London Evening Standard: Shell 'happy to hide downgrade'
19 March 2004
SHELL's former exploration chief Walter van de Vijver was prepared to keep the oil giant's recategorisation of reserves in Nigeria a secret, it was claimed today.
The Dutchman recommended in December that revised figures for Shell's holdings in the oil-rich State remain 'confidential in view of host country sensitivities'.
The fresh twist to the rumbling crisis was revealed by the New York Times and is certain to heap further embarrassment on the Anglo-Dutch group.
Its embattled communications team again refused to comment, saying the independent audit committee probing the affair had gagged the business.
A spokesman said: 'The group has been advised by the audit committee to defer responding to issues that led to the reserves recategorisation on 9 January until the completion of its review.'
Shell's sprawling Nigerian operation was central to that downgrade which saw 3.9bn barrels of oil and the gas equivalent wiped from its 'proven' base.
The New York Times said the group concluded late last year that 1.5bn barrels of its Nigerian reserves, or 60%, did not meet US standards for proven reserves.
Shell said the Nigerian government 'appeared satisfied' with its explanation for the downgrade. Van de Vijver was ousted with chairman Sir Philip Watts a fortnight ago.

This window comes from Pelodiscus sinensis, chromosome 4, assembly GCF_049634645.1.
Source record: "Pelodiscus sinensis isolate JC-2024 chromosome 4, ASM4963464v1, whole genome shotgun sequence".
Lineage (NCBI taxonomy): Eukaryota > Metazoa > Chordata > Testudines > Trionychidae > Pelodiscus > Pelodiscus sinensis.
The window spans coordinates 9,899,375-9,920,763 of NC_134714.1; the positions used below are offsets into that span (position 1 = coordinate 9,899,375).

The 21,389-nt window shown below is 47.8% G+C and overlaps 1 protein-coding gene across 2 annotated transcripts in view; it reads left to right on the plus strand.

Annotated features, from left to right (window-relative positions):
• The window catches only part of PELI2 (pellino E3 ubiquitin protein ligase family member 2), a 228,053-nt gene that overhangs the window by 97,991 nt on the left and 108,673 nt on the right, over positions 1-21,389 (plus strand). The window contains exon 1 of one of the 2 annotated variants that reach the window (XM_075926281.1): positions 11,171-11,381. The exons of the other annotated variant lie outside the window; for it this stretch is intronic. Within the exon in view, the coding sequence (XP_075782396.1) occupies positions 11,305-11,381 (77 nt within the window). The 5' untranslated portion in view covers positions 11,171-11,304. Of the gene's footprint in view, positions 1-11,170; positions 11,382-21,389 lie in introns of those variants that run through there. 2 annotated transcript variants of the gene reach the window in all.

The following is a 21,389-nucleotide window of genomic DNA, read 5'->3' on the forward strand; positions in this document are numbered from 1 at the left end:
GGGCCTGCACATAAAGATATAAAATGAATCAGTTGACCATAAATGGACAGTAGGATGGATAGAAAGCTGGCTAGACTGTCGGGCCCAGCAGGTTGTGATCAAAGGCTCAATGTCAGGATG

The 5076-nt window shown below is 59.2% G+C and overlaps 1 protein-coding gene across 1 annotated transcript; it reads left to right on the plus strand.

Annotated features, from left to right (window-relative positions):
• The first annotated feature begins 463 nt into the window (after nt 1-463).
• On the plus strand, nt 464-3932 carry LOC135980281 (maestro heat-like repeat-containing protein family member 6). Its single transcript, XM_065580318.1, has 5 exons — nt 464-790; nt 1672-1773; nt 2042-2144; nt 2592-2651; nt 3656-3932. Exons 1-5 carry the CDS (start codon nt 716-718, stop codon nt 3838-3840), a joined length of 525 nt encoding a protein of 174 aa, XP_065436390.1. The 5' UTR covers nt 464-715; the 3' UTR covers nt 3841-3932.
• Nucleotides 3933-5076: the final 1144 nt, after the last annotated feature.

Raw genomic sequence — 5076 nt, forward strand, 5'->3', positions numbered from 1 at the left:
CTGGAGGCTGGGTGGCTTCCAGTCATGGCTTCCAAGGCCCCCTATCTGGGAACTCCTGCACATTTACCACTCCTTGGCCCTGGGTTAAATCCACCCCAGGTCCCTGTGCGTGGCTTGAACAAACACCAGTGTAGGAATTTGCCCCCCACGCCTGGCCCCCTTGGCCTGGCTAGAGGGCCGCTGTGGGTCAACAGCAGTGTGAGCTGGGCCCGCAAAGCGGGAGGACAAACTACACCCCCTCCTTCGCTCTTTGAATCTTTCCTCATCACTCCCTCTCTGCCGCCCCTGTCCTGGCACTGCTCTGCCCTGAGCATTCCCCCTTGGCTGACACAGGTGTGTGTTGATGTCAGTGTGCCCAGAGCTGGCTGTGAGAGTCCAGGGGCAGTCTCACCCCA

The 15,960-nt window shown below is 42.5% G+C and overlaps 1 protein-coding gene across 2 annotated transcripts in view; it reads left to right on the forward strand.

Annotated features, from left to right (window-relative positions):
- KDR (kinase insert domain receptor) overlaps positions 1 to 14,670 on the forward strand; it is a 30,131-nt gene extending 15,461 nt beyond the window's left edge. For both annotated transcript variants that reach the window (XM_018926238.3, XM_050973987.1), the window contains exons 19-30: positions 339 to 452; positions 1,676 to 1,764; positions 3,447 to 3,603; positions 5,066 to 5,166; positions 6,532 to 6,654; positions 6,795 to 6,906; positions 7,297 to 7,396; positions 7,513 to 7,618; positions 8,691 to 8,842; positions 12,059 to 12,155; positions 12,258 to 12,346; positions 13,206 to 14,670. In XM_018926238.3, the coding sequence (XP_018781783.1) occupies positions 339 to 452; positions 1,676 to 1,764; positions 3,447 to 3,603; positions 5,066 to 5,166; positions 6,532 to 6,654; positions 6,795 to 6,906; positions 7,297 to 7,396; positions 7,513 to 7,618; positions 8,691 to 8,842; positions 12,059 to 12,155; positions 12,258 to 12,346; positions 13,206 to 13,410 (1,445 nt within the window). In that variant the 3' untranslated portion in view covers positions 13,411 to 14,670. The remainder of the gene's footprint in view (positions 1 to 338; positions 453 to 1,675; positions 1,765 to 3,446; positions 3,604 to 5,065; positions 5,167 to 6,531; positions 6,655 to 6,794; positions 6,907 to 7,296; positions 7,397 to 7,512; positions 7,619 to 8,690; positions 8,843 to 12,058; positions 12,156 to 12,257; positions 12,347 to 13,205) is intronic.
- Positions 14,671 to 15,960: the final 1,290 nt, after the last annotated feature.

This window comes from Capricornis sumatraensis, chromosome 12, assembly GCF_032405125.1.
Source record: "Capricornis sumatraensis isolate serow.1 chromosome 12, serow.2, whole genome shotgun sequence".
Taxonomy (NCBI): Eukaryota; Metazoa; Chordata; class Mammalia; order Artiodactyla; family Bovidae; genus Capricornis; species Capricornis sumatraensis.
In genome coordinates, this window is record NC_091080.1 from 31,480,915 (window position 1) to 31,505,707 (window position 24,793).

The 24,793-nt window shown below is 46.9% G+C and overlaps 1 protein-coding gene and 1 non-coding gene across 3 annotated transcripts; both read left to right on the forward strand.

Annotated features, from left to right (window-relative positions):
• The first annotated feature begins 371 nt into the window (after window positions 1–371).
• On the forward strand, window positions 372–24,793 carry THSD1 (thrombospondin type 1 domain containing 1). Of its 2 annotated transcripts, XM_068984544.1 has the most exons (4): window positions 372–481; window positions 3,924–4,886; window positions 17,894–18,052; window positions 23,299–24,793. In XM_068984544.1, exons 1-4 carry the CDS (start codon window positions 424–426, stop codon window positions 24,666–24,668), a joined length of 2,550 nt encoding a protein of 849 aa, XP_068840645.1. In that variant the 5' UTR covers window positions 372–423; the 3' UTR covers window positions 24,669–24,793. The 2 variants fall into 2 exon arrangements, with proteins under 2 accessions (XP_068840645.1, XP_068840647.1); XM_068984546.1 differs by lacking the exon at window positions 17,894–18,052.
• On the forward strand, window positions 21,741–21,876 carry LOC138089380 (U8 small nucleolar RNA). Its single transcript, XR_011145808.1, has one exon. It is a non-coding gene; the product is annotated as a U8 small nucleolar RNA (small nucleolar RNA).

The axe may fall again
INSTITUTIONAL investors are willing to give Shell's new executive team time to resolve the reserves issue crippling the group, but warn that more changes may be necessary.
Sir Philip Watts and his exploration chief Walter van de Vijver were ousted a fortnight ago and speculation has raged that a further cull may take place, centring on finance chief Judy Boynton. But analysts, shocked by yesterday's second reserves downgrade in three months, have called for calm until the group's audit committee completes its internal review next month.
Finley McDonald, UK investment manager at Britannic Asset Management said: 'We are more interested in getting to the end of the review process and seeing the outcome of that before making a judgment. It's wrong to say people are happy with the management but there needs to be an element of pragmatism here. We have to give them a chance to get their feet under the desks and judge the extent of the problems.'
US reports suggest that Boynton and Shell's new chairman Jeroen van der Veer knew about the reserves problem as long ago as February 2002, a claim vehemently denied by van der Veer.
Insiders believe Watts' departure may be enough to satisfy the critics, who will now have to wait until the delayed annual general meeting on 28 June to vent their frustrations at the new directors.
Watts has hired Washington lawyers Crowell & Moring to advise him as the prospect of criminal charges remains. The US Justice Department is investigating the crisis.
• An energy consortium, including Shell, working on the huge Kashagan oilfield in Kazakhstan has been hit with a $150m (£82m) fine for delaying commercial output by three years to 2008.